One More Nail In Inflation's Coffin?

Sagging indexed bonds show the market expects stable prices

When the Treasury Dept. staged its first auction of "inflation-indexed" bonds last January, the new instruments were hailed by Wall Street's grizzled veterans as the perfect hedge against a repeat of 1970s-style inflation. The rollout was also cheered by Federal Reserve policymakers, who were convinced that indexed bonds could give them new insights into the market's outlook on future inflation.

For investors, Treasury's Inflation Protection Securities (TIPS) have been a disappointment. Not only has the value of those bonds fallen below par, but the combined interest rate and inflation payment is far below the 6.7% year-to-date total return on the traditional government bond. But, as a barometer of future prices, TIPS are sending a powerful signal: The explosive drop in interest rates in recent months isn't based on fears of an economic slowdown, but reflects the market's growing belief that inflation simply isn't much of a long-term threat. "There's a definite lessening of inflation expectations," concludes Mickey D. Levy, chief economist for NationsBanc Capital Markets Inc.

TIPS SHEETS. Here's how this new crystal ball works: Economists track the difference--or spread--between yields on conventional and indexed bonds with the same maturities. Interest rates on indexed bonds are lower because holders receive a separate payment equal to the prevailing inflation rate (table). By contrast, conventional bonds offer no such hedge. Investors are willing to accept a lower rate on indexed bonds for the inflation protection. By subtracting the interest rate on indexed bonds from the return on conventional bonds, economists come up with the inflation rate that investors anticipate over the life of the five- and 10-year TIPS.

This spread should narrow when inflation fears recede. And indeed, that's just what has been happening in recent months: When the 10-year bonds were first offered in January, the government set the interest rate at 3.44%, vs. the 6.6.% for the non-indexed bond. So the inflation expectation at that time comes to 3.16%. Following a spate of favorable news on the inflation front, yields on 10-year Treasuries have fallen as low as 5.95%, while at the same time, the interest rate on 10-year indexed bonds has risen only slightly, to 3.53%. Thus, according to this new TIPS sheet, prices are expected to climb only 2.42% annually over the next decade (chart). What's more, indexed bonds issued in Britain, Australia, and Canada show the same pattern--declining inflation premiums.

Tracking these inflation expectations isn't just an academic exercise. Economists say this new indicator provides not only a good gauge of how the market perceives the risks of higher inflation, "but what the market thinks about current Fed policy," notes Brian S. Wesbury, chief economist for Griffin, Kubik, Stephens & Thompson Inc.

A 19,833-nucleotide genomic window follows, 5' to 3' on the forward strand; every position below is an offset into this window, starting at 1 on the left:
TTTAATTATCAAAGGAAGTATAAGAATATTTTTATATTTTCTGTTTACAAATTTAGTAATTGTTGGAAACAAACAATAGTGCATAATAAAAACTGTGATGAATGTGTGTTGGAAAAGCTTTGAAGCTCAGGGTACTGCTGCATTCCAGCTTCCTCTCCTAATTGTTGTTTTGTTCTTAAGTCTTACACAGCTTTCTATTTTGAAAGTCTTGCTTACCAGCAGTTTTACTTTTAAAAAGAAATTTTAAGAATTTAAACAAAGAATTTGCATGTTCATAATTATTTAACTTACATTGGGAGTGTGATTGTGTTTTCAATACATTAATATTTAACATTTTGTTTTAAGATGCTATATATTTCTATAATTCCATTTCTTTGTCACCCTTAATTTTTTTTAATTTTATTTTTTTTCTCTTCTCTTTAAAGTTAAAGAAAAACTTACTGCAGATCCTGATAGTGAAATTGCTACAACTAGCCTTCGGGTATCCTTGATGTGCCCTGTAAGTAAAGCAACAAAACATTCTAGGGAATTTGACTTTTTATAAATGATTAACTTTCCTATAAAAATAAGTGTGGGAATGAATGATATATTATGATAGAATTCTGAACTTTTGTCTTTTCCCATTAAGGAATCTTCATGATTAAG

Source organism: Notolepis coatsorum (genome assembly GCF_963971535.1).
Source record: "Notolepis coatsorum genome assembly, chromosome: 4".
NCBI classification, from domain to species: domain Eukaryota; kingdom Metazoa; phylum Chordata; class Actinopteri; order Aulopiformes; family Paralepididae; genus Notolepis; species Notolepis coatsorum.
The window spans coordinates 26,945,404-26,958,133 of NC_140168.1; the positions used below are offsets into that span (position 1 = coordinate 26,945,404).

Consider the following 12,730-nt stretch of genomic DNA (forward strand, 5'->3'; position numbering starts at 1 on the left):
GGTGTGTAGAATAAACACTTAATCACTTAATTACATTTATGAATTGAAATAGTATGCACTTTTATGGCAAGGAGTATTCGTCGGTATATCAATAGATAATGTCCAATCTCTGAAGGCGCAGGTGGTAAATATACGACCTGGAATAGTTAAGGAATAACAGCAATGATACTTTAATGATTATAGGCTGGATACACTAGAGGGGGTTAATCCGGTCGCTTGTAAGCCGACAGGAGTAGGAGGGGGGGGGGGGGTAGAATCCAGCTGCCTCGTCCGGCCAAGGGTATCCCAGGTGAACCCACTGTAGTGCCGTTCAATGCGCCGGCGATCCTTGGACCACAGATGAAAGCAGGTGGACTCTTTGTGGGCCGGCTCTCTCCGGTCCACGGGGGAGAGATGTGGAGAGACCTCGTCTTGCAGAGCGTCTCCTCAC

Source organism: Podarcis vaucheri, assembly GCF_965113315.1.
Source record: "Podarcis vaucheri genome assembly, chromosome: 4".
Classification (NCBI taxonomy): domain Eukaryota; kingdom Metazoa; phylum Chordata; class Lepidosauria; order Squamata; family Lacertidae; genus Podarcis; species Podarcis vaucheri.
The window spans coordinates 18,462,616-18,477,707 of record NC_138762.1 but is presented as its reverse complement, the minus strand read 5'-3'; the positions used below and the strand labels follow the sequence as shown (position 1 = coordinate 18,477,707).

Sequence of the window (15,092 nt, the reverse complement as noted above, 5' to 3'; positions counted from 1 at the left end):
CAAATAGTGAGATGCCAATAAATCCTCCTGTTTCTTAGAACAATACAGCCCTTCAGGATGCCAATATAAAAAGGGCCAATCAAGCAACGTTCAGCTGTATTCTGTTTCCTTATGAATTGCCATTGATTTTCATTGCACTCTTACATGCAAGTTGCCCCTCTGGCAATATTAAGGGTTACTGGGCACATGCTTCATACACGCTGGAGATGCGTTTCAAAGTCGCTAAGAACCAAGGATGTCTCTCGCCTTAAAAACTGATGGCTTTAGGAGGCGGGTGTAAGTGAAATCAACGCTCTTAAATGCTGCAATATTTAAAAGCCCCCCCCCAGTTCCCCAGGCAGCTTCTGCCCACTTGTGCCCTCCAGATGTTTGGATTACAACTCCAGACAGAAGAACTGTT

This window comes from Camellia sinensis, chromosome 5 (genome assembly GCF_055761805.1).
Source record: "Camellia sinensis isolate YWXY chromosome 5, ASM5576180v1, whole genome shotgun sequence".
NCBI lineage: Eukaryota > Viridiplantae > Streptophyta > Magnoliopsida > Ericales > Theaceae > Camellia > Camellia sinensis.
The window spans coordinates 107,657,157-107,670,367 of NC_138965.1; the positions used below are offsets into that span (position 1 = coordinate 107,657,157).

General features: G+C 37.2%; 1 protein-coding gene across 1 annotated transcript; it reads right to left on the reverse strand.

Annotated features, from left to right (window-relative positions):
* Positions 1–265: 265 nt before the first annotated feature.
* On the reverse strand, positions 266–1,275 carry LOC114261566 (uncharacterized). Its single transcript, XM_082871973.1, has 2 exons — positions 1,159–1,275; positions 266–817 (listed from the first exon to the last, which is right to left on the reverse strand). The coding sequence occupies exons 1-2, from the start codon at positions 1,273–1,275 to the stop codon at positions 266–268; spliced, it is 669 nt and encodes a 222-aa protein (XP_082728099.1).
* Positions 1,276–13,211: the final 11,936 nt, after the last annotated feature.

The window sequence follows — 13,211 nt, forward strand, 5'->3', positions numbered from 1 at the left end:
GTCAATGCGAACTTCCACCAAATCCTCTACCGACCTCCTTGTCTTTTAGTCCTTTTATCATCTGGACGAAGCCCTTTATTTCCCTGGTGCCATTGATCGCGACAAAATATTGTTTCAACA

Despite the current bond rally, the "real," or inflation-adjusted, interest rates remain high. That, coupled with the drop in inflation expectations, may give the Fed more confidence to stand pat even in the face of steady growth. Interestingly, while Fed Chairman Alan Greenspan expressed his concerns to Congress on Oct. 8 about the near-term risk posed by tight labor markets--remarks that spooked the stock market--he also acknowledged that "inflation premiums, embodied in long-term interest rates, still are significant.... There is, thus, doubtless a lot of catching up to do." By this he meant that the inflation expectations built into the bond market are still too high. To some Fed watchers, the implication is that, despite his short-term concerns, the Fed chief thinks long-term interest rates could come down further over time.

To be sure, some economists--and even a few Fed officials--warn against treating the new indexed bonds as holy writ. Their argument: Trading in these complex securities remains relatively light, and economists don't yet have the benefit of looking across the full spectrum of maturities because the government has only issued 5- and 10-year bonds. "Considerable analysis must still be done before we can cull readings of inflation expectations and inflation risk from market prices," says Fed Governor Laurence H. Meyer.

But believers such as Levy say skeptics just don't want to admit they've misjudged the ongoing drop in inflation--and thus refuse to believe it can remain low. What's more, the dearth of demand for indexed bonds in itself may be a measure of how little investors fear that prices will accelerate out of control.

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